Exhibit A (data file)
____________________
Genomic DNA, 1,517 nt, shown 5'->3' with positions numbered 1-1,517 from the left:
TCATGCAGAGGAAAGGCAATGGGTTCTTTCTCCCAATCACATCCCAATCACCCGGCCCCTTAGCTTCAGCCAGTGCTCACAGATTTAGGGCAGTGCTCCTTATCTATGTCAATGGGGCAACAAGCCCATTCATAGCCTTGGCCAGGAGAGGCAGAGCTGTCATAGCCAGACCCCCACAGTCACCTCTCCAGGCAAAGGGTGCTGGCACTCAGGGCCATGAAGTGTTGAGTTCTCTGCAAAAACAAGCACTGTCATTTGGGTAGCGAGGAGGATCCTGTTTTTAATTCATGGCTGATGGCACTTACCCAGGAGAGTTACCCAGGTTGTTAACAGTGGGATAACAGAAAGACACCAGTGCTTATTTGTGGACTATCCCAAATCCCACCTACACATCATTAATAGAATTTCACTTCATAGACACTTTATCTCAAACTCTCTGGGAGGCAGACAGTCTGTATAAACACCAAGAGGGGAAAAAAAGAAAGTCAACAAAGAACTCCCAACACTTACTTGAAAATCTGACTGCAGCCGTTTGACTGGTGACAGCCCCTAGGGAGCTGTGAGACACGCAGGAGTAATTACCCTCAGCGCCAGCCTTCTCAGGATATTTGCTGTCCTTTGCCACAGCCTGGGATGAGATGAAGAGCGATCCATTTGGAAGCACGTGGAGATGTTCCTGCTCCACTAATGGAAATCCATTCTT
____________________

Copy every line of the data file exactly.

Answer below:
Genomic DNA, 1,517 nt, shown 5'->3' with positions numbered 1-1,517 from the left:
TCATGCAGAGGAAAGGCAATGGGTTCTTTCTCCCAATCACATCCCAATCACCCGGCCCCTTAGCTTCAGCCAGTGCTCACAGATTTAGGGCAGTGCTCCTTATCTATGTCAATGGGGCAACAAGCCCATTCATAGCCTTGGCCAGGAGAGGCAGAGCTGTCATAGCCAGACCCCCACAGTCACCTCTCCAGGCAAAGGGTGCTGGCACTCAGGGCCATGAAGTGTTGAGTTCTCTGCAAAAACAAGCACTGTCATTTGGGTAGCGAGGAGGATCCTGTTTTTAATTCATGGCTGATGGCACTTACCCAGGAGAGTTACCCAGGTTGTTAACAGTGGGATAACAGAAAGACACCAGTGCTTATTTGTGGACTATCCCAAATCCCACCTACACATCATTAATAGAATTTCACTTCATAGACACTTTATCTCAAACTCTCTGGGAGGCAGACAGTCTGTATAAACACCAAGAGGGGAAAAAAAGAAAGTCAACAAAGAACTCCCAACACTTACTTGAAAATCTGACTGCAGCCGTTTGACTGGTGACAGCCCCTAGGGAGCTGTGAGACACGCAGGAGTAATTACCCTCAGCGCCAGCCTTCTCAGGATATTTGCTGTCCTTTGCCACAGCCTGGGATGAGATGAAGAGCGATCCATTTGGAAGCACGTGGAGATGTTCCTGCTCCACTAATGGAAATCCATTCTT